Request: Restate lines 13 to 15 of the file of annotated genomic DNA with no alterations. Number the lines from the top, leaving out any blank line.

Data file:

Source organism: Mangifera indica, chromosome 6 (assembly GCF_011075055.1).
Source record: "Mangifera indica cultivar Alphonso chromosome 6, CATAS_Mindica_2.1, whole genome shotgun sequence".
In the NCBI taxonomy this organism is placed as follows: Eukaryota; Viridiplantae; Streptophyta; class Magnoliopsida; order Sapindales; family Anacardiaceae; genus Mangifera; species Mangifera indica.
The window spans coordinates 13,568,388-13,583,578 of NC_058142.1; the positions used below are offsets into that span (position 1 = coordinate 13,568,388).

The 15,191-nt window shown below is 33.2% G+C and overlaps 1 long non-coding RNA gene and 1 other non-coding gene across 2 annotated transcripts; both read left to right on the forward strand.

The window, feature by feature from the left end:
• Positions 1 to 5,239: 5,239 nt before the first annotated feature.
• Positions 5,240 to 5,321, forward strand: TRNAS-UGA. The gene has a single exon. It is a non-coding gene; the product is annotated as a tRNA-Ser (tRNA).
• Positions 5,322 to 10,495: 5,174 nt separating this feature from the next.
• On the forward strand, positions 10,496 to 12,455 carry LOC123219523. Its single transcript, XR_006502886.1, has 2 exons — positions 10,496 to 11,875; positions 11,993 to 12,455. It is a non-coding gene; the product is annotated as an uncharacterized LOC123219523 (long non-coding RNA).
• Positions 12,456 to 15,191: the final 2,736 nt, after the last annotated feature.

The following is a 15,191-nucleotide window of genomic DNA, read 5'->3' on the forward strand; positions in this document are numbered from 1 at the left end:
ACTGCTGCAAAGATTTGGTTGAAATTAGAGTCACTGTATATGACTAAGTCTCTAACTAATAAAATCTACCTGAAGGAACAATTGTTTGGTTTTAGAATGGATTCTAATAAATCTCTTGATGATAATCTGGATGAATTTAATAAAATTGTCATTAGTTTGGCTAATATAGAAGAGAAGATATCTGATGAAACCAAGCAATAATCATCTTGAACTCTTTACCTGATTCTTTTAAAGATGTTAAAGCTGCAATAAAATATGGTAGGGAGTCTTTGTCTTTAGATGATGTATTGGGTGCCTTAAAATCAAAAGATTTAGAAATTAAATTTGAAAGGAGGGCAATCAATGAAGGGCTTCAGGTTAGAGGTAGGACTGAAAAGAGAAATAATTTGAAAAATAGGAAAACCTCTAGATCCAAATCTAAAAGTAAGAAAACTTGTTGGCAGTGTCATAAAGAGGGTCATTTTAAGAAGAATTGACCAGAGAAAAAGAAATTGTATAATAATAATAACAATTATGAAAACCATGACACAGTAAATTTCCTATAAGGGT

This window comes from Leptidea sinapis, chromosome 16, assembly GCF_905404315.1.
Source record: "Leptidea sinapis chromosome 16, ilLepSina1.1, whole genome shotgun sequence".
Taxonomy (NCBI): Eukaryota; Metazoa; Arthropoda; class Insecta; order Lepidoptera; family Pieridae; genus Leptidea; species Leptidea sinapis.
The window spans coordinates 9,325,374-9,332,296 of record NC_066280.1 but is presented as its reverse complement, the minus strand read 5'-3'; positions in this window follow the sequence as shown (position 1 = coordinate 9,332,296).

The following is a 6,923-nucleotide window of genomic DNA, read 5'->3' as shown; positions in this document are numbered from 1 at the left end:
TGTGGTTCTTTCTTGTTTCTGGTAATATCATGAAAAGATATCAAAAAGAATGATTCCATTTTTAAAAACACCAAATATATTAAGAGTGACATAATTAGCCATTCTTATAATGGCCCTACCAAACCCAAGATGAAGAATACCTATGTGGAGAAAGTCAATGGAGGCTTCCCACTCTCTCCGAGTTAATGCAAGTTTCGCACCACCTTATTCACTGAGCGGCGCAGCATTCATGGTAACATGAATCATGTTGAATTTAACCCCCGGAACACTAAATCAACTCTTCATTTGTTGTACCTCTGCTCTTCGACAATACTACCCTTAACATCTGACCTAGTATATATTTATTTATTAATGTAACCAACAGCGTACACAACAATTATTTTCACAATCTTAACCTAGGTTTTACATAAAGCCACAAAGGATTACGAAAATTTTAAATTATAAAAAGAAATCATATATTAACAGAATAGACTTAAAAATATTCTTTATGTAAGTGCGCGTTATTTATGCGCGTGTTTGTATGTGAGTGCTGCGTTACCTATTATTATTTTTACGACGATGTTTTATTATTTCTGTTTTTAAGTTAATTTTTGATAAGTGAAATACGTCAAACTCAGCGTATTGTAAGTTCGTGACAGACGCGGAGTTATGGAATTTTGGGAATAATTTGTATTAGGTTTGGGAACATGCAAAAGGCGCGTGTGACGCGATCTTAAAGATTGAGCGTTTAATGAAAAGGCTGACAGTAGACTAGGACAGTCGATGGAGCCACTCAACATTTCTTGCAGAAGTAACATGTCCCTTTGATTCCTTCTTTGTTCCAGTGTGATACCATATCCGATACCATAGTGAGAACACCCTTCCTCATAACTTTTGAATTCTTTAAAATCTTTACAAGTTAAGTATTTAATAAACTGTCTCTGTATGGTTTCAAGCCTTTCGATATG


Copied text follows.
ACTGCTGCAAAGATTTGGTTGAAATTAGAGTCACTGTATATGACTAAGTCTCTAACTAATAAAATCTACCTGAAGGAACAATTGTTTGGTTTTAGAATGGATTCTAATAAATCTCTTGATGATAATCTGGATGAATTTAATAAAATTGTCATTAGTTTGGCTAATATAGAAGAGAAGATATCTGATGAAACCAAGCAATAATCATCTTGAACTCTTTACCTGATTCTTTTAAAGATGTTAAAGCTGCAATAAAATATGGTAGGGAGTCTTTGTCTTTAGATGATGTATTGGGTGCCTTAAAATCAAAAGATTTAGAAATTAAATTTGAAAGGAGGGCAATCAATGAAGGGCTTCAGGTTAGAGGTAGGACTGAAAAGAGAAATAATTTGAAAAATAGGAAAACCTCTAGATCCAAATCTAAAAGTAAGAAAACTTGTTGGCAGTGTCATAAAGAGGGTCATTTTAAGAAGAATTGACCAGAGAAAAAGAAATTGTATAATAATAATAACAATTATGAAAACCATGACACAGTAAATTTCCTATAAGGGT

This window comes from Leptidea sinapis, chromosome 16, assembly GCF_905404315.1.
Source record: "Leptidea sinapis chromosome 16, ilLepSina1.1, whole genome shotgun sequence".